Can we trust public information about food and diet?
with Dr. Chana Davis, FueledByScience.com
Original premiere date: 21 February 2020
Coffee is good for you. No wait, it’s bad for you.
Red wine? Well yes, it’s good for you. No, it’s not! Yes it is! Everywhere you look, there is a new study, a new opinion and a new fad about health – so many of them that it is extremely difficult to know which study or person you can trust.
Dr Chana Davis says, “You need to be very careful about whom you trust. Check the source, check the funder and determine if the research is peer reviewed.” Davis goes on to suggest that you double-check the findings: “Who else agrees? Does the FDA agree? What about the Canada Food Guide? And what does Pubmed.gov have to say?”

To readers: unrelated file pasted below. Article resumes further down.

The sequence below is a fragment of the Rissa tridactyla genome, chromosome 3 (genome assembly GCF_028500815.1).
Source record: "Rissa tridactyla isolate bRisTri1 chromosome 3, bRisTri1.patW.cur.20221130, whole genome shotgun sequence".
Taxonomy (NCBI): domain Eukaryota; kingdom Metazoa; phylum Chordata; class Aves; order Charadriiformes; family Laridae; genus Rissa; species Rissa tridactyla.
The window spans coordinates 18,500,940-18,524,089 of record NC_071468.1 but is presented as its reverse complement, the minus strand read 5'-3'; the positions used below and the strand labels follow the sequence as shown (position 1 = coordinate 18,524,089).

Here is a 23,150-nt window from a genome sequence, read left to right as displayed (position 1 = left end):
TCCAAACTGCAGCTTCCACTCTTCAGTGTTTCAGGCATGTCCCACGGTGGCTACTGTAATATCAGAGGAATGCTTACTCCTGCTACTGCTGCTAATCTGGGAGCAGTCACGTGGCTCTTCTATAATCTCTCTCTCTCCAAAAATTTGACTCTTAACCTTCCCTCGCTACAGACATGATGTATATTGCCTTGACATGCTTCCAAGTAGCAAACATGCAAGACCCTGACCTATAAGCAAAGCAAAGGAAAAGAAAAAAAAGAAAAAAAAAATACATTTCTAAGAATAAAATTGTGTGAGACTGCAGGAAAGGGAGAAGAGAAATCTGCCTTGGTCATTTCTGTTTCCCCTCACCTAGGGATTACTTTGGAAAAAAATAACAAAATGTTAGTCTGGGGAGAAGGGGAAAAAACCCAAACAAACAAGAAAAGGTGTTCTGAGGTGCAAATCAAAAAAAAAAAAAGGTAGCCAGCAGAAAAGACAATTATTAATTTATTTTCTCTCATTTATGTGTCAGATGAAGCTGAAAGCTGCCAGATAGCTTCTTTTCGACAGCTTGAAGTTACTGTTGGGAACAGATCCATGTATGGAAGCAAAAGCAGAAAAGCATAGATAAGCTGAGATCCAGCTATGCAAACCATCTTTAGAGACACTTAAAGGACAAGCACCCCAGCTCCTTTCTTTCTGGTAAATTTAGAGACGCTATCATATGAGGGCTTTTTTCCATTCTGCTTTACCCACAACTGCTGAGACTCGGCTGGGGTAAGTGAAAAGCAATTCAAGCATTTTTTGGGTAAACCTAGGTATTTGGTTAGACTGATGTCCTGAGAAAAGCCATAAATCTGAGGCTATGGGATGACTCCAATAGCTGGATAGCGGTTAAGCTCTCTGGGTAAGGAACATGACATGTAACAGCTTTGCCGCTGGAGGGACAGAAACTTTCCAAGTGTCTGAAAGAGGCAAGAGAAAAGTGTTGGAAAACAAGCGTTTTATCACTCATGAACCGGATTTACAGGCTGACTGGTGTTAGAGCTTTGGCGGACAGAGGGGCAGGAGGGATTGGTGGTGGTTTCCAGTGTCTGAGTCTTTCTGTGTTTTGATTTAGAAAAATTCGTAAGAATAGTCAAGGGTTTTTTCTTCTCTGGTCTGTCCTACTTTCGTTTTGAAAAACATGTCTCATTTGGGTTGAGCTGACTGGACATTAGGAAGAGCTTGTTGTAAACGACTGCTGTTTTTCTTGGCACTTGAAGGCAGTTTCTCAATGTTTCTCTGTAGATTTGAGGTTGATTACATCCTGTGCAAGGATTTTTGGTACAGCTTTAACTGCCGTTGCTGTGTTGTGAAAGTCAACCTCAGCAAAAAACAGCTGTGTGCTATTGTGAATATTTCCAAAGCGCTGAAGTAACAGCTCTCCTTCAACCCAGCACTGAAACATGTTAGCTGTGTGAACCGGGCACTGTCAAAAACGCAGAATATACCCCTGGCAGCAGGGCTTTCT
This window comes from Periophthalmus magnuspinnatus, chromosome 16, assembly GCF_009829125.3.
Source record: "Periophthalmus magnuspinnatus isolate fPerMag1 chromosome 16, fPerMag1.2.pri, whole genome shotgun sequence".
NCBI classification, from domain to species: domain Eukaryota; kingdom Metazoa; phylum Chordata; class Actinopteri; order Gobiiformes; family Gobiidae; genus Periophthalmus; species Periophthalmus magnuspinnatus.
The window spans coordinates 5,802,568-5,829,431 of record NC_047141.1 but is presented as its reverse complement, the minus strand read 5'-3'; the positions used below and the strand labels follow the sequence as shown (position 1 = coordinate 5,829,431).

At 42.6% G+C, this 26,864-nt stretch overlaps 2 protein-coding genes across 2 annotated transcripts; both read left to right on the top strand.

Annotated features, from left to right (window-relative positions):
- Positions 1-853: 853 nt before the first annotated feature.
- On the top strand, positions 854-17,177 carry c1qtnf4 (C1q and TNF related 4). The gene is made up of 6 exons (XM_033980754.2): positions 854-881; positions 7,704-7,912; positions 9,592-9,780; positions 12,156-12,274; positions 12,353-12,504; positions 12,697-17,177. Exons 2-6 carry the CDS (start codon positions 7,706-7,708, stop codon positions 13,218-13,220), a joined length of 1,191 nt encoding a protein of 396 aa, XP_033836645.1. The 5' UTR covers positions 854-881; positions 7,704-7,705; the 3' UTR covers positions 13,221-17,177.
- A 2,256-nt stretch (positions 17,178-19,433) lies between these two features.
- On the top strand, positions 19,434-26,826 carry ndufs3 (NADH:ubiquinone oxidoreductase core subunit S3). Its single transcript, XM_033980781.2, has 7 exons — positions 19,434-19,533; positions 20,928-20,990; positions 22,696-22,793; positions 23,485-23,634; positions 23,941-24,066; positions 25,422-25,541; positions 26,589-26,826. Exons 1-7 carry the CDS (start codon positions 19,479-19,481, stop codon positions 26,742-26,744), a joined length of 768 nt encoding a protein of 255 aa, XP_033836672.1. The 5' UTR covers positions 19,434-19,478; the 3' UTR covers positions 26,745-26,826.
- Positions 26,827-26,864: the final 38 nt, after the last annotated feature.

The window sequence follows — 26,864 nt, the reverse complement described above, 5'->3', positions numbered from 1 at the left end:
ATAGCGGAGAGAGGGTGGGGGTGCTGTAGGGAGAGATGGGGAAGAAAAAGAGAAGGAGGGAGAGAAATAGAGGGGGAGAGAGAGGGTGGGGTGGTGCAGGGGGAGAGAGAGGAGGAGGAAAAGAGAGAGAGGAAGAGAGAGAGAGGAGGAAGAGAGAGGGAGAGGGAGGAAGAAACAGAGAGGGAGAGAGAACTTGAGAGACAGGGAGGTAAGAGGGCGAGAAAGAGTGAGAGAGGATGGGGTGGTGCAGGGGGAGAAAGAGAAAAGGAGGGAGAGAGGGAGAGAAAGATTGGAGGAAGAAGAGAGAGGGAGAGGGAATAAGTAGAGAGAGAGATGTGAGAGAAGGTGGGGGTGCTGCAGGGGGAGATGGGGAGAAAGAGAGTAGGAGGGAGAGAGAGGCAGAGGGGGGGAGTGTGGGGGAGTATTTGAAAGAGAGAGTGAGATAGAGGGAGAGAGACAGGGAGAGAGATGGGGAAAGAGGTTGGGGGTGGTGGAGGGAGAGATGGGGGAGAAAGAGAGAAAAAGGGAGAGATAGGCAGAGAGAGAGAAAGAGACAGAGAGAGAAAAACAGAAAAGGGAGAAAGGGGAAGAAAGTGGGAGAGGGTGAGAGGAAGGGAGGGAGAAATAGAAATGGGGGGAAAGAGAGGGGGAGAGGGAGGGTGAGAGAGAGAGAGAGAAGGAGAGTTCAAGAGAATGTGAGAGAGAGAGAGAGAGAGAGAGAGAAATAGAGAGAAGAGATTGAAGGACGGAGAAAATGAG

It’s easy to get swept up in the hype around diets. Your aunt, your uncle, and your mother’s best friend may all have lost weight on a low carb or high protein diet. Davis says, “While that may be true, you don’t know why. It may have been strict adherence to the plan. It could have been their particular metabolic make up.” In other words, anecdotal evidence isn’t enough to make an informed decision about a diet.
We invited Dr Davis to join us for a Conversation That Matters about where to find trustworthy information – one place for sure is on her new video podcast show Get Real Health on YouTube.
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